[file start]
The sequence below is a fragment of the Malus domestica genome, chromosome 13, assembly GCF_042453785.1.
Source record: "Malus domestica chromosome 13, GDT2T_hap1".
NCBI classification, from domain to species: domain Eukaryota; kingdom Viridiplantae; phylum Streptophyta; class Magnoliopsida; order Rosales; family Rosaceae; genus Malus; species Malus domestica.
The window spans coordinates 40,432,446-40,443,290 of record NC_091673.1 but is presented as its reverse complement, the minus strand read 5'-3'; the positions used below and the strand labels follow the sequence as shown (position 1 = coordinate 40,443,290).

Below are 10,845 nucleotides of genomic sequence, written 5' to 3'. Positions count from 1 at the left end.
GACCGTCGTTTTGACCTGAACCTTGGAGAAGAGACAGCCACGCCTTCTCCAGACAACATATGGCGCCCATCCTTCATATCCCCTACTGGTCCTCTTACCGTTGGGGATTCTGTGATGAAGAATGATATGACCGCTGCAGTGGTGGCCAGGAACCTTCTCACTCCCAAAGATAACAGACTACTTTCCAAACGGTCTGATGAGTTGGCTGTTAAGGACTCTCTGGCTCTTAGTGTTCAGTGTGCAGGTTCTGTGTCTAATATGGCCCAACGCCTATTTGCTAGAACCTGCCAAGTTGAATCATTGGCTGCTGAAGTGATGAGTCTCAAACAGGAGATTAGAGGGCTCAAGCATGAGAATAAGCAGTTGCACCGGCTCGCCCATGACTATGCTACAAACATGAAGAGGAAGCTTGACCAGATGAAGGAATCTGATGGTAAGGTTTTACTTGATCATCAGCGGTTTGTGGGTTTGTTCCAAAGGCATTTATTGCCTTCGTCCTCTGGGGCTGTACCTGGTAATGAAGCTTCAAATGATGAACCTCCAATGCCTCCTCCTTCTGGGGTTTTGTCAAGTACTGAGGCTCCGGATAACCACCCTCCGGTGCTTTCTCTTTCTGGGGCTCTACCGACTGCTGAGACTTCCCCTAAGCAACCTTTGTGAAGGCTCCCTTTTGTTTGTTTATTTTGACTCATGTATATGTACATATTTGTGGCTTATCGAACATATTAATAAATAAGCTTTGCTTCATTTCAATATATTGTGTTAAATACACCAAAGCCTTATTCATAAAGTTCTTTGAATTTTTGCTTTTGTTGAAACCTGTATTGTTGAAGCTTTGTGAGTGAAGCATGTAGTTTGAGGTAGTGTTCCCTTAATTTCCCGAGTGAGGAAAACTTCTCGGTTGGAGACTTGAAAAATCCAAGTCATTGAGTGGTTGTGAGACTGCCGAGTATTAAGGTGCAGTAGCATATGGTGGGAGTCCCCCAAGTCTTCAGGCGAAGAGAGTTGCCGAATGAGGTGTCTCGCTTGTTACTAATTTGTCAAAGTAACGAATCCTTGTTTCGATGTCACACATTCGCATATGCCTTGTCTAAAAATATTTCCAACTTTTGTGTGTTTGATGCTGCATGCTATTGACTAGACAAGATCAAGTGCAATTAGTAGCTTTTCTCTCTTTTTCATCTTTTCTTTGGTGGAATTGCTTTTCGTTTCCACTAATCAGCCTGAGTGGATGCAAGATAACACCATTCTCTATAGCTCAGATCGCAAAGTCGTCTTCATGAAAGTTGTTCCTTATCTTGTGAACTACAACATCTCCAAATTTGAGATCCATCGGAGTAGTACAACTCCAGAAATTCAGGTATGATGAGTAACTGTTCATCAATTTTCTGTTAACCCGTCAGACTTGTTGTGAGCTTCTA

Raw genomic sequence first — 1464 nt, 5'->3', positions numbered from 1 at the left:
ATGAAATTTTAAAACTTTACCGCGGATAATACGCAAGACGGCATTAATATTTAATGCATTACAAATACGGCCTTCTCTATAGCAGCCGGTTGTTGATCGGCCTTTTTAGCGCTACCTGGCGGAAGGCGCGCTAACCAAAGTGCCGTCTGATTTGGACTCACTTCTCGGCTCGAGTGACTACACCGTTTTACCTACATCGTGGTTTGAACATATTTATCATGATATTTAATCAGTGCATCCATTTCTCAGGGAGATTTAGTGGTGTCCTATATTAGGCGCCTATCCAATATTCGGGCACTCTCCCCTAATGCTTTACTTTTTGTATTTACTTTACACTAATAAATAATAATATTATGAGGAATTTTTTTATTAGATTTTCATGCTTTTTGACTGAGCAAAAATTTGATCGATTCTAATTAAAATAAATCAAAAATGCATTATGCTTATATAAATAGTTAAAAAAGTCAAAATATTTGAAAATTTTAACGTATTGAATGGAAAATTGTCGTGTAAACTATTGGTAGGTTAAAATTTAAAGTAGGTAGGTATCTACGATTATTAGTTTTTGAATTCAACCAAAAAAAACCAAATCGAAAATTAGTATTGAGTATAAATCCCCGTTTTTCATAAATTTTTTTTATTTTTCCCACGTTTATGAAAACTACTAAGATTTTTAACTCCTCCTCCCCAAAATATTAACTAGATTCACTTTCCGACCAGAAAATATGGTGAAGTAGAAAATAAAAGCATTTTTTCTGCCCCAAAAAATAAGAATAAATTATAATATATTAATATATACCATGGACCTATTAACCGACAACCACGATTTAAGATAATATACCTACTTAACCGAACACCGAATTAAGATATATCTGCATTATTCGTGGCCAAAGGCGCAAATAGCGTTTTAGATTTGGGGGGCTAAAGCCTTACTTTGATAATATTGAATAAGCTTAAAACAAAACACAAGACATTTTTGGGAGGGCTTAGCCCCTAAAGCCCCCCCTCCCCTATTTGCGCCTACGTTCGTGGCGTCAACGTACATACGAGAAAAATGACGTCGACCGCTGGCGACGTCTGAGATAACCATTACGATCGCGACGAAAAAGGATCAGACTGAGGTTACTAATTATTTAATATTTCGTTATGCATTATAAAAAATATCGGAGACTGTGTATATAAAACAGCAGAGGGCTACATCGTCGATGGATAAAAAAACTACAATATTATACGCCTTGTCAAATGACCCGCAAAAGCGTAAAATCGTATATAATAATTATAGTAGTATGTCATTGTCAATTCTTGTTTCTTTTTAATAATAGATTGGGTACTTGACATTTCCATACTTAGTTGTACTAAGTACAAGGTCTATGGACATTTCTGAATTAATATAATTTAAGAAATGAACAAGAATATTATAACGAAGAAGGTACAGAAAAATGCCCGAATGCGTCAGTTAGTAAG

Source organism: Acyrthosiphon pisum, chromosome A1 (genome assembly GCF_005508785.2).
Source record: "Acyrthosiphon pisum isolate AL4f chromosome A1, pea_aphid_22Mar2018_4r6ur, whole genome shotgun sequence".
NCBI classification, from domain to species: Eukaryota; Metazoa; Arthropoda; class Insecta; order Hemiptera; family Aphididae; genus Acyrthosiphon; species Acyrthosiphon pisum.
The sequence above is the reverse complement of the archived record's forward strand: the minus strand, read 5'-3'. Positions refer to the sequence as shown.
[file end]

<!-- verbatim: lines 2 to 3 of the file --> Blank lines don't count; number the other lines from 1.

Source record: "Malus domestica chromosome 13, GDT2T_hap1".
NCBI classification, from domain to species: domain Eukaryota; kingdom Viridiplantae; phylum Streptophyta; class Magnoliopsida; order Rosales; family Rosaceae; genus Malus; species Malus domestica.